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Tips for keeping distracted driving at bay

November 4, 2016
The holiday season is a time for long road trips to visit family and friends, but without taking the right precautions, it can be very risky.

American motorists are on track to set a new record for the most miles driven this year, and many of them are likely to come over the months of November and December. The holiday season is a time for long road trips to visit family and friends, but without taking the right precautions, it can be very risky.

According to the U.S. Department of Transportation, more than 3,000 people were killed and 431,000 injured due to car accidents involving a distracted driver in 2014. That means about 9 percent of the nearly 33,000 traffic fatalities recorded that year may have been a result of a driver who was distracted by his or her cell phone, GPS, eating or otherwise focusing on a task other than driving. Many incidents of distracted driving also can happen due to a lack of sleep or spending too long at the wheel without taking a break.

These events wouldn't be so common if drivers did not overestimate their ability to multitask, or if they simply waited a few minutes and drove to a safe parking area. But still, a demanding schedule and the hectic nature of the holidays often gets the better of us.

Before leaving for you next road trip, take a moment to understand why drivers become distracted and how to prevent these common mistakes from leading to an accident.

Understand the risks

While the number of injuries and fatalities resulting from distraction are just a tiny fraction of the millions of Americans who drive safely every day, these routine actions can have a serious impact in less than a moment's notice. After all, a car traveling 55 miles per hour covers the length of a football field in less than five seconds. That's just enough time to send a text or take a glance at a map, and it doesn't sound harmless. But if you imagine driving a car that fast while blindfolded, even for five seconds, most would not take that risk.

Unfortunately, with the high level of technology found in cars today, there may be more distractions than ever before. The Wall Street Journal pointed out that even with the hands?-free technology that comes standard on many cars now, drivers can still find themselves distracted. To stay focused, keep the following in mind:

  • Limit screen time:  Many cars now have high-end displays situated in the center console for navigation, climate control or operating the sound system. Some of these functions can be operated without looking away from the road. But when it comes to more engaging activities, like typing in an address, drivers should make sure to do these before leaving the driveway or parking lot.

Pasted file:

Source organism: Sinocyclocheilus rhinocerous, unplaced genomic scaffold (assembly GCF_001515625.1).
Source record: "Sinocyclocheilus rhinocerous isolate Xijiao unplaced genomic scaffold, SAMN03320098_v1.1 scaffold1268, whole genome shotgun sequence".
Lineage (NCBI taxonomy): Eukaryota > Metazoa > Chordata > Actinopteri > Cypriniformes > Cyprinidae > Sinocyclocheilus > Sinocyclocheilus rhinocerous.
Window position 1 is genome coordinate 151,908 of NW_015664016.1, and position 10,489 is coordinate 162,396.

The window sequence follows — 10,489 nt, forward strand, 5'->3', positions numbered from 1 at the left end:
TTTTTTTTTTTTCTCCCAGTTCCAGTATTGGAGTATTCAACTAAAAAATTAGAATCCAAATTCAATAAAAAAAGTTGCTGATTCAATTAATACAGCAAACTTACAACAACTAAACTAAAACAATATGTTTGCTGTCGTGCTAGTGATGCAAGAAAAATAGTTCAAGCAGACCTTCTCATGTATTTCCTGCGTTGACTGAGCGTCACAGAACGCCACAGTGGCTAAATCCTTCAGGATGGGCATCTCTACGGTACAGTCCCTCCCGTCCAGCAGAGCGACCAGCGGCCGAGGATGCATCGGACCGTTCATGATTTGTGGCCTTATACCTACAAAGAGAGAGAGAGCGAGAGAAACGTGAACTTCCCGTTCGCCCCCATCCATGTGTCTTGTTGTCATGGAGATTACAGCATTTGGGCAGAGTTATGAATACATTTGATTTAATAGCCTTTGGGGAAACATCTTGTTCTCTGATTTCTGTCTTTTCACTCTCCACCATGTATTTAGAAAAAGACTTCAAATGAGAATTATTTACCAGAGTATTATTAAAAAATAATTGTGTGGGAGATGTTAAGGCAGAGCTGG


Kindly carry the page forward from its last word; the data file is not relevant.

• Eating and drinking:  Taking just one hand off the steering wheel can seriously affect your ability to control a car, and can make it harder to avoid an accident. Use cupholders if you need to keep a beverage nearby, or simply wait to take a rest stop and eat in a restaurant rather than in the car.
  • Keep talking and loud music to a minimum when navigating a tricky road or dealing with heavy traffic.

Driving while drowsy

Sleepiness and fatigue may also be a major factor in many distracted driving incidents. The Centers for Disease Control and Prevention estimated at least 72,000 accidents in 2013 were the result of drivers who were tired or sleep-deprived. As most of us know, driving tired can be nerve-wracking, but sometimes it's just unavoidable.

Before getting behind the wheel, take some basic tips into account to prevent drowsy driving:

  • The most straightforward way to avoid drowsy driving is to get enough sleep the night before. Adults should aim for seven hours of sleep every day. If you are finding it difficult to maintain a good sleep schedule, you may want to see a doctor.
  • On long trips, take a short break every two hours if possible. It's best if you can travel with two or more people and rotate driving duties regularly. Be sure at least one other person besides the driver is awake at all times, and ask them to pull over if you think they might be tired.
  • Drivers who start yawning frequently or are having trouble staying in a lane cannot hesitate to get to safety. Find a safe place to park and try to take a brief nap if possible. Even better, plan ahead of time to stop at a hotel or family member's home halfway through a long journey.

During the holidays, sometimes you just have to get where you're going in a short amount of time. Just be sure to stay safe and arrive in good health when you are doing so.